The sayings:

“Science progresses best when observations force us to alter our preconceptions.” (Vera Rubin)

“Those who have excess faith in their theories or in their ideas are not only poorly disposed to make discoveries, but they also make very poor observations.” (Claude Bernard)

come to mind.

The bad news is that if Gyns/ObGyns are missing (intentionally or not) the link between cause and effect (ie. D&C and infertility/miscarriages) and making biased and incorrect assumptions about other causes of infertility to ‘explain’ reproductive outcome failure, this gives less incentive for doctors to replace the current standard of care for miscarriage with drugs such as misoprostol or hysteroscopic removal of retained tissue instead. Instead, these attitudes help to maintain the status quo and enables D&Cs to continue to be used widely and indiscrimminately, ignoring the risks.

The most accurate method for diagnosis of IUA is hysteroscopy because it allows a direct view of the inside of the uterus however it is not routinely carried out during infertility workups. Couples considering artificial reproductive technology (ART) are referred for other diagnostic procedures such as ultrasound and HSG however these may not accurately detect the presence of IUA. Also, there is currently no test available for endometrial function which is essential to proper embryo implantation and successful pregnancy. Unfortunately there are few gynecologists who are trained to perform hysteroscopy. Only 15% of US doctors perform office hysteroscopy (7). In comparison, 100% of urologists use office cytoscopy to evaluate bladder pathology. I find it disconcerting that hysteroscopy is such an underutilized technique and question if this would be the case if those likely to benefit from it were men (similarly, would D&C continue to be used if it caused male infertility?). Perhaps our own inaction and passivity as women are in part to blame. Undergoing IVF in the presence of AS is a very expensive waste of time and once again, it is the patient (and broader community if fertility treatment is government subsidized, as in some countries) who suffers most from it, not the fertility specialists! (on the contrary...) IVF is bound to fail if the cavity is not suited for embryo implantation/growth. Even if a patient has other fertility problems such as blocked tubes or her husband has poor sperm quality, the patient must first correct IUA, if present, to enable her to conceive and carry a pregnancy through IVF.

Prospective studies in women with infertility and/or recurrent miscarriages who underwent diagnostic hysteroscopy revealed AS rates of 19-23.6% (8)(9)(10)(11). In other words, 1 in 4 to 1 in 5 women who are infertile or suffer repeat miscarriages have been shown to have IUA. For this reason, diagnostic hysteroscopy should be considered by any woman with unexplained infertility especially if she has ever had a D&C or intrauterine surgery for ANY reason. It especially makes sense to investigate the cavity further if she is either considering IVF or has had unsuccessful IVF treatments. The recommendation to use hysteroscopy in infertility workups appears to be controversial. Interestingly, diagnostic D&Cs are far more commonly used in gynecology even though they carry more risks and provide zero information about the presence of IUA. In the following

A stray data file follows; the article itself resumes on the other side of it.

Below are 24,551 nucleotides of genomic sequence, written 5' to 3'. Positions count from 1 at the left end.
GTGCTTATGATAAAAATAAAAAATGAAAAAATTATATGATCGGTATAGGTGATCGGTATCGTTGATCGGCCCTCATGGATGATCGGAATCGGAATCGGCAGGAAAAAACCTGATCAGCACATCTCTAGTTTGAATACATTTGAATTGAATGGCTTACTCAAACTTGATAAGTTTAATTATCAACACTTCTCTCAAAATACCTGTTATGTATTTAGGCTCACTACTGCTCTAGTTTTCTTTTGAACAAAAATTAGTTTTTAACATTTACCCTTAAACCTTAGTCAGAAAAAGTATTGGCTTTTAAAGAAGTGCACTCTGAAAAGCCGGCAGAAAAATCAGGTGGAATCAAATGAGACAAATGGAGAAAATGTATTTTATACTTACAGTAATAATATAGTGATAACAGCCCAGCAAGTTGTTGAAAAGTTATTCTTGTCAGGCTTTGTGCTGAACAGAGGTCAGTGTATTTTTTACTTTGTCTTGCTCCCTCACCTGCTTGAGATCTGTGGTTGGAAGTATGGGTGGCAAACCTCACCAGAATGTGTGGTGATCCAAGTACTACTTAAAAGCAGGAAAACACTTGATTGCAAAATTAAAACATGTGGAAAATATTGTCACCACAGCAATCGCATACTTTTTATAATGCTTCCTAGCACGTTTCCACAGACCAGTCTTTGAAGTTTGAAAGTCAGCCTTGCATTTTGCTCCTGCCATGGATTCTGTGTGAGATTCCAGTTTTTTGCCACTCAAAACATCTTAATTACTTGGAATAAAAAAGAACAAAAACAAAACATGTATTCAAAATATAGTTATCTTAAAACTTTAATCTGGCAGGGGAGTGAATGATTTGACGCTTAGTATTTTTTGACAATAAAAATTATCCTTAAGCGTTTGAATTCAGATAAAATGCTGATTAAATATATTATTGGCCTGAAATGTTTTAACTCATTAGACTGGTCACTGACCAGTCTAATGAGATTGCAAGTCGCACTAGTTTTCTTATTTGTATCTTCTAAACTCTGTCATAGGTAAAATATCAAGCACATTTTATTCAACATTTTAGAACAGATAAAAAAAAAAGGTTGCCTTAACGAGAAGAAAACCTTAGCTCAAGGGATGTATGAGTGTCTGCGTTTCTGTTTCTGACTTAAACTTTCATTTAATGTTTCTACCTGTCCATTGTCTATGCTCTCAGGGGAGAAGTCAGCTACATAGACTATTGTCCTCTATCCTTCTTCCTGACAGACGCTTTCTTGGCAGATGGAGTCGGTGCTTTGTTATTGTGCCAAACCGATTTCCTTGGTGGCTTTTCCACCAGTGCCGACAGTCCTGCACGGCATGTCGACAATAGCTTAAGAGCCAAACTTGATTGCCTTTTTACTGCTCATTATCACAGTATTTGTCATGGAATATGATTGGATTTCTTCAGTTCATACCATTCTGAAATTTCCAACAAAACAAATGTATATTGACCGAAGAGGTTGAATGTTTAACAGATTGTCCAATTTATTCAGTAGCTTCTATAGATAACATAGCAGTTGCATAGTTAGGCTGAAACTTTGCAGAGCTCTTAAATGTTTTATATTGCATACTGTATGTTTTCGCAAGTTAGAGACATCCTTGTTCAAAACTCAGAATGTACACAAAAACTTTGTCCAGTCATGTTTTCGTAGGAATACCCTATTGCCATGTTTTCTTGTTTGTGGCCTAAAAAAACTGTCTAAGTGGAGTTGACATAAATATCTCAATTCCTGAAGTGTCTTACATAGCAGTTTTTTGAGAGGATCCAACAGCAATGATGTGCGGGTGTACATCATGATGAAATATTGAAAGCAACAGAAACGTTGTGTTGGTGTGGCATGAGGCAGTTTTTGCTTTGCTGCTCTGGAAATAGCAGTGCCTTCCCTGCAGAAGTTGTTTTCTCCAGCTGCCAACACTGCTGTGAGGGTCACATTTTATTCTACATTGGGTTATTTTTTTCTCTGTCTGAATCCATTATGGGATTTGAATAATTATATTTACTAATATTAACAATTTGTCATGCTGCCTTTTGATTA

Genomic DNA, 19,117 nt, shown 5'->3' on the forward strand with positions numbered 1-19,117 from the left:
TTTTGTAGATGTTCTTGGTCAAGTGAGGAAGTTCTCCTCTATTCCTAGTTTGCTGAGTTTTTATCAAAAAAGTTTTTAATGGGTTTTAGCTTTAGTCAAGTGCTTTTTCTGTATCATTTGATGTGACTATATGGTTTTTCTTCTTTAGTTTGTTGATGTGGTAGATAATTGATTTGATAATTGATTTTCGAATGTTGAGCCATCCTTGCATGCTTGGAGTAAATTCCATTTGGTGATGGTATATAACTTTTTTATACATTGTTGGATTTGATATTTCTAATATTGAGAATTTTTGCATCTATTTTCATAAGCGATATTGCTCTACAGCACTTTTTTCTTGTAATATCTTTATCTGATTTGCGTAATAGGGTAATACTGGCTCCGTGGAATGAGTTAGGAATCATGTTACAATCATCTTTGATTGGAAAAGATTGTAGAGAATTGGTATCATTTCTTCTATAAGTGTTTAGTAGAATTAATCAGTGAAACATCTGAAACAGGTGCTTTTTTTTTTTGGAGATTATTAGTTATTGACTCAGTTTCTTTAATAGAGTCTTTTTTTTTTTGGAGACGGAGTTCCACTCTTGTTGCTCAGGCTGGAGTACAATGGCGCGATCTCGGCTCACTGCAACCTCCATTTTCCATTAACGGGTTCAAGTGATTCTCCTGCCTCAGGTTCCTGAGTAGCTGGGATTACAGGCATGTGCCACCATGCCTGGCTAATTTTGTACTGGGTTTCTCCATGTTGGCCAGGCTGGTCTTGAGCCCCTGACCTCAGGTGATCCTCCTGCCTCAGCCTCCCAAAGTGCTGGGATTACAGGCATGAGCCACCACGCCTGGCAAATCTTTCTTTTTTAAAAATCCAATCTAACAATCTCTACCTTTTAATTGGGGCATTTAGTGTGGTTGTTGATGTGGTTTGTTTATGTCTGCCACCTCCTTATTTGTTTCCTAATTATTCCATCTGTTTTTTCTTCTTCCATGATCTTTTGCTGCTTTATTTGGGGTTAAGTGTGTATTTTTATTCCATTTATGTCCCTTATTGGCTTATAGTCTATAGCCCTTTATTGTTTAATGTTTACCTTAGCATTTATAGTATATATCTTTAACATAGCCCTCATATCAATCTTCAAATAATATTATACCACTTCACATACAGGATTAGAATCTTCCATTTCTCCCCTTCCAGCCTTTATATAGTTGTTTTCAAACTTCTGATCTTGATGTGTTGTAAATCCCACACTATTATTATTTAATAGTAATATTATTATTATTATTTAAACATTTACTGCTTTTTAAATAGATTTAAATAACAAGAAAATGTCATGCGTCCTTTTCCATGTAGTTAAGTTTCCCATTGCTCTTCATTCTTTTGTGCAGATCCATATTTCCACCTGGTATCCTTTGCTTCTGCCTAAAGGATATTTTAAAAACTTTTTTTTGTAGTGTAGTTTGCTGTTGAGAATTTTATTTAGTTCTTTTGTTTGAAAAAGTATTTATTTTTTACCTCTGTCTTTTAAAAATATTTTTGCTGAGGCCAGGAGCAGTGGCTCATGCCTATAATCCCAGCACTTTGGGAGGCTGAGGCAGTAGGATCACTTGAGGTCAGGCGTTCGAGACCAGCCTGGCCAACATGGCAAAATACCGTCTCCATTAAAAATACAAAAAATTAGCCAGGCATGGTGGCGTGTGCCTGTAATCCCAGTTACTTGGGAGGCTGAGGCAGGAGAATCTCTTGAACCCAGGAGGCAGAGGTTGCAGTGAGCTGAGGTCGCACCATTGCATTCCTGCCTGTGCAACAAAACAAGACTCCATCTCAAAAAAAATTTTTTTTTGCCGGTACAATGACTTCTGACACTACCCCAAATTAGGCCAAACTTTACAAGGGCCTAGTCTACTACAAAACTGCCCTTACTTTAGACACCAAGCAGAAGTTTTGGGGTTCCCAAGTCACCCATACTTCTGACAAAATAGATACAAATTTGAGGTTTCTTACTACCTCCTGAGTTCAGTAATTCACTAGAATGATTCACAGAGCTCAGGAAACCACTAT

presentation about hysteroscopy, the debate about the use of hysteroscopy is outlined with studies. Provided the doctor performing hysteroscopy is properly trained and experienced (in my opinion many more gynaecologists need to be) the benefits of hysteroscopy in women with infertility or recurrent miscarriage may far outweigh the risks.

Quoting from the presentation:

“It is no more acceptable for a gynecologist to insert a sharp curette into a uterine cavity blindly to discover and remove suspected pathology than it is for an orthopedist to insert a curette into a knee joint blindly.”


1. Adoni, A, Palti, Z, Milwidsky, A, and Dolberg, M. The incidence of intrauterine
adhesions following spontaneous abortion. Int J Fertil 1982;27(2):117-8.

2. Eriksen, J and Kaestel, C. The incidence of uterine atresia after post-partum
curettage. A follow-up examination of 141 patients. Dan Med Bull 1960;7:50-1.

3. Asherman J. Traumatic intrauterine adhesions and their effect on fertility. Int J Fertil 2:49, 1957.

4. Panayotidis C, Weyers S, Bosteels J, van Herendael B.5. Intrauterine adhesions (IUA): has there been progress in understanding and treatment over the last 20 years? (2009) Gynecol Surg 6(3):197-211.

5. Golan, A, Schneider, D, Avrech, O, Raziel, A, Bukovsky, I, and Caspi, E.
Hysteroscopic findings after missed abortion. Fertil Steril 1992;58(3):508-10.

6. Fritsch, H. Ein Fall von volligem Schwaund der Gebormutterhohle nach
Auskratzung Zentralbl Gynaekol 1894;18:1337-1342.

7. Isaacson, K. Office hysteroscopy: a valuable but under-utilized technique. Curr
Opin Obstet Gynecol 2002;14(4):381-5.

8. Raziel, A, Arieli, S, Bukovsky, I, Caspi, E, and Golan, A. Investigation of the
uterine cavity in recurrent aborters. Fertil Steril 1994;62(5):1080-2.

9. Preutthipan, S and Linasmita, V. Reproductive outcome following hysteroscopic
lysis of intrauterine adhesions: a result of 65 cases at Ramathibodi Hospital. J Med
Assoc Thai 2000;83(1):42-6.

10. Ventolini, G, Zhang, M, and Gruber, J. Hysteroscopy in the evaluation of patients
with recurrent pregnancy loss:

11. Dendrinos, S, Grigoriou, O, Sakkas, EG, Makrakis, E, and Creatsas, G.
Hysteroscopy in the evaluation of habitual abortions. Eur J Contracept Reprod
Health Care 2008;13(2):198-200.